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Brieze the Dog Must Have an Unbeatable Internal GPS

He was hit by a car in an unfamiliar area yet found a family member's home 10 miles away.

 |  Aug 12th 2013  |   0 Contributions


Today Catster has a story about a writer marveling over her cat's internal GPS system, which was functioning quite well after the cat was lost during a move.  

Now we hear about a dog in England whose internal GPS is similarly top notch, leading the dog on a 10-mile, 18-hour trek to a familiar house after he was hit by a car in an unfamiliar area.

On Thursday, Sarah Walter left her eight-month-old Collie cross, Brieze, with a dog sitter in the village of Staverton in Gloucestershire, England, according to a story in the Gloucestershire Echo. Brieze wasn't having any of it -- the dog escaped and disappeared into a cornfield.

"He's a bit like an eel and gets past you if he wants to," said Walter. "He had managed to squeeze through the secure paddock and into an exterior area."

Walter was extremely alarmed, as her dog "has an extreme terror of all humans," she told the Echo, which manifests itself with him charging and barking at people and circling them.

Brieze began her search, but things went from bad to worse when the police told her that the dog had been seen on the M5 motorway -- and he had been hit by a car.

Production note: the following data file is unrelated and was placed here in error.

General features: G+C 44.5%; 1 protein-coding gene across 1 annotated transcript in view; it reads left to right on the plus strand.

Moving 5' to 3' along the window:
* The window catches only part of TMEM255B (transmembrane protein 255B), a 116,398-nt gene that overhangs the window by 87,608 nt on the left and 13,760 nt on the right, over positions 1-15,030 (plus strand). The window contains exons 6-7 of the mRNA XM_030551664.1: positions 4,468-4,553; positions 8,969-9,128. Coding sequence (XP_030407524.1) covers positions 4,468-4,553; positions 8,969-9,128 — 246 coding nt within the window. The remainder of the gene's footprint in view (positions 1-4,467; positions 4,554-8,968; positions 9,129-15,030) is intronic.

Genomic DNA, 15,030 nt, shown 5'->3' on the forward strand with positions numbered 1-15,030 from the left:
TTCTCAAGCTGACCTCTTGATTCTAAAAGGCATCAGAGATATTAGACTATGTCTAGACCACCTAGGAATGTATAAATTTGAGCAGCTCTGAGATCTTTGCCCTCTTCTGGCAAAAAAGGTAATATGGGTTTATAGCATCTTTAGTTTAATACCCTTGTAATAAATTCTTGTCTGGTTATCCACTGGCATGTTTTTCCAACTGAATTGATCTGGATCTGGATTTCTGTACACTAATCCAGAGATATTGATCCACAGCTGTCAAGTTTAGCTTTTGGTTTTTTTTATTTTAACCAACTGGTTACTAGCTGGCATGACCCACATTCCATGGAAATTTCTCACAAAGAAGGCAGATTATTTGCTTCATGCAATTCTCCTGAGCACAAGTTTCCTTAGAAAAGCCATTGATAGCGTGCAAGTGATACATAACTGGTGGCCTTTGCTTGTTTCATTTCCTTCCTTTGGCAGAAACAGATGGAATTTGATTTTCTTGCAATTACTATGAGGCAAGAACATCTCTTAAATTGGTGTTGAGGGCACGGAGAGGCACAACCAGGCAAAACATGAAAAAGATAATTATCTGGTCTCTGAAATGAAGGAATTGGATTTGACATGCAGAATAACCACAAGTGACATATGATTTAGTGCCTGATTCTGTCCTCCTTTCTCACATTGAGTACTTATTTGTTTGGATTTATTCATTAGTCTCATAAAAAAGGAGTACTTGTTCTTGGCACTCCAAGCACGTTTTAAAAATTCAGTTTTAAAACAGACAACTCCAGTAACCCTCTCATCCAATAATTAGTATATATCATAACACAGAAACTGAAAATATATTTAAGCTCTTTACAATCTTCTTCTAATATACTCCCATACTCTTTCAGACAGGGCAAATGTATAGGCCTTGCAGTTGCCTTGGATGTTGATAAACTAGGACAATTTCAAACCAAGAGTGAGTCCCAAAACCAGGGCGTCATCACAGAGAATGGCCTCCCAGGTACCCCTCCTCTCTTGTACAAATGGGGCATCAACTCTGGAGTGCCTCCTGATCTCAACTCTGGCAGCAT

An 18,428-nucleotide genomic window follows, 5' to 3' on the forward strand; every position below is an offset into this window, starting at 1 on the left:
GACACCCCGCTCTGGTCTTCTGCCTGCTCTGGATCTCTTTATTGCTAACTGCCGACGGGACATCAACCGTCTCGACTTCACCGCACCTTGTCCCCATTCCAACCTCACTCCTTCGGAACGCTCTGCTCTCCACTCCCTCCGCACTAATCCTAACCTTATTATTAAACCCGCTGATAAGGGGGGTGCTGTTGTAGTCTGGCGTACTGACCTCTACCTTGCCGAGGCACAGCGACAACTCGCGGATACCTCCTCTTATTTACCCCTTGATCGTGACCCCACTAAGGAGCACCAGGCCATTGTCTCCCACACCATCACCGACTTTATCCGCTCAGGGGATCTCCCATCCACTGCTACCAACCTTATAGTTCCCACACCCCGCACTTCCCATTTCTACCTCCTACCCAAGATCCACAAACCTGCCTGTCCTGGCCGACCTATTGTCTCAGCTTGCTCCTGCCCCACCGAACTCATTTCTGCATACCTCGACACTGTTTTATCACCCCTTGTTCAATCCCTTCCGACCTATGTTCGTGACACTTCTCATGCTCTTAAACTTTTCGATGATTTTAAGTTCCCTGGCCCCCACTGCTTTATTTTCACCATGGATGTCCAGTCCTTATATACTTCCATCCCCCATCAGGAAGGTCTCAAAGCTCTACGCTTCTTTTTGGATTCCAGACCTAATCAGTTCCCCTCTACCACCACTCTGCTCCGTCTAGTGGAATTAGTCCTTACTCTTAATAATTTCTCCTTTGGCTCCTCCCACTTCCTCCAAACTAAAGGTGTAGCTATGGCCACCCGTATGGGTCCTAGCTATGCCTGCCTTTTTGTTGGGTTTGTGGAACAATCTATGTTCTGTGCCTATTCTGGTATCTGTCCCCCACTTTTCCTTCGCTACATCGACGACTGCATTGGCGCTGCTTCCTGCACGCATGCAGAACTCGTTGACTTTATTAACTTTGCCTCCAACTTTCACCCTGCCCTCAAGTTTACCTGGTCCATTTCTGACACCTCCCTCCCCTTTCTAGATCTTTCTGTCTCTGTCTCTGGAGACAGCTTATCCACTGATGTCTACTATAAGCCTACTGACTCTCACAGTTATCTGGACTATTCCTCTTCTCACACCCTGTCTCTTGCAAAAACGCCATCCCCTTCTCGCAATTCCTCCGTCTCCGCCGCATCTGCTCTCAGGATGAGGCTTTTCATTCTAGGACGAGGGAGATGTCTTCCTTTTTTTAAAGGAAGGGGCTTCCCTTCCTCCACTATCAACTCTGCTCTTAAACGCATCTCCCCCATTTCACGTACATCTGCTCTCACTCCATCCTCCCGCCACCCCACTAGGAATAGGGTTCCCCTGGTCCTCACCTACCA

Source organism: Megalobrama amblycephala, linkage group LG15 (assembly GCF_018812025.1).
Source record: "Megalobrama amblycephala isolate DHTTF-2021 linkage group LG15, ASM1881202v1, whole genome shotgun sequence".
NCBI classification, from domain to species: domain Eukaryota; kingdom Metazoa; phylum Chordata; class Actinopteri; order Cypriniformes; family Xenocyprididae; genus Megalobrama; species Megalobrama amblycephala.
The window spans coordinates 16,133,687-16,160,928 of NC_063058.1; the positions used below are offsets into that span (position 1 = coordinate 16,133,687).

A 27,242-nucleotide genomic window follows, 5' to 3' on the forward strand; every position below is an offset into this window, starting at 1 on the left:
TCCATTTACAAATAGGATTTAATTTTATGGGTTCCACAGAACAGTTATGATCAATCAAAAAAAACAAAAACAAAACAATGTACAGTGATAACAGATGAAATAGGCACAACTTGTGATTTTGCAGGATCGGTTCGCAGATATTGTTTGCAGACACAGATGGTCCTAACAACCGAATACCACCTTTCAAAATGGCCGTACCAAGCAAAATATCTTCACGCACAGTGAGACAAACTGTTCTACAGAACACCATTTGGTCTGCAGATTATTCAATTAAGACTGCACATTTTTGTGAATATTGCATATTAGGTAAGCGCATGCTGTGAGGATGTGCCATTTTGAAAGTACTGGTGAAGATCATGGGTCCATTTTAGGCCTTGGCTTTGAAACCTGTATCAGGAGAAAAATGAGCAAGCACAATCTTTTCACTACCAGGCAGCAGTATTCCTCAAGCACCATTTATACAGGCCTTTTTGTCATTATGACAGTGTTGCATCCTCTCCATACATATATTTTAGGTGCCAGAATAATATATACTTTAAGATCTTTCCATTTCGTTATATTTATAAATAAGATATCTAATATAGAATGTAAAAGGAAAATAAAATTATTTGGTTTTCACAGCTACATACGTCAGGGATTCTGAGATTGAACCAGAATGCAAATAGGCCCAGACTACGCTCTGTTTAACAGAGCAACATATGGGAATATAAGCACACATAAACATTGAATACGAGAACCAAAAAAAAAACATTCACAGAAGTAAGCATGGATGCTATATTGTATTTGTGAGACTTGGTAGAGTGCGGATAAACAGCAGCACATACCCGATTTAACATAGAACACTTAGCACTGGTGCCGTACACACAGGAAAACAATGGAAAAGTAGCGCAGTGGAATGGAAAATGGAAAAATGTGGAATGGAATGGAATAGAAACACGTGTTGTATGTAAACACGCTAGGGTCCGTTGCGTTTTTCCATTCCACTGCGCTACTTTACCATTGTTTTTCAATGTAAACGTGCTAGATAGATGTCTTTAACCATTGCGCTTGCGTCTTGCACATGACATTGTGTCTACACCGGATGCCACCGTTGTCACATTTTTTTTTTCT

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The M5 via Flickr

"They told me that Brieze had been hit as he crossed the M5. They added that he had run off, but I believed that being hit at 70 mph would not be survivable," she told the Echo. "I was inconsolable. I didn't know what to do. I didn't think he would have run. I thought he would have stayed in the field."

Walter spent the next four hours along the road, searching on foot and by car and heading into the surrounding farmland. There was no sign of Brieze. 

Eighteen hours later, Walter got a call. Brieze had showed up at her mother's house at five in the morning, barking out front. The dog had traveled 10 miles from where he disappeared. 

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Young dog by Shutterstock.

"How he got to my parents' house, I don't know. He wouldn't have had a clue how to get there, and every time I've gone there with him, I've done the journey in a car. He must have an in-built navigation system," Walter said. "My mum just stood back from the door and he ran in."

Walter said Brieze was "shattered" by the trip but has come through "quite well" after resting. She plans to get Brieze help with a dog behaviorist so he will be less spooked around people. 

"I feel I've got to try and get him happy. He's a lovely dog and we just want to cuddle him."

Via the Gloucestershire Echo

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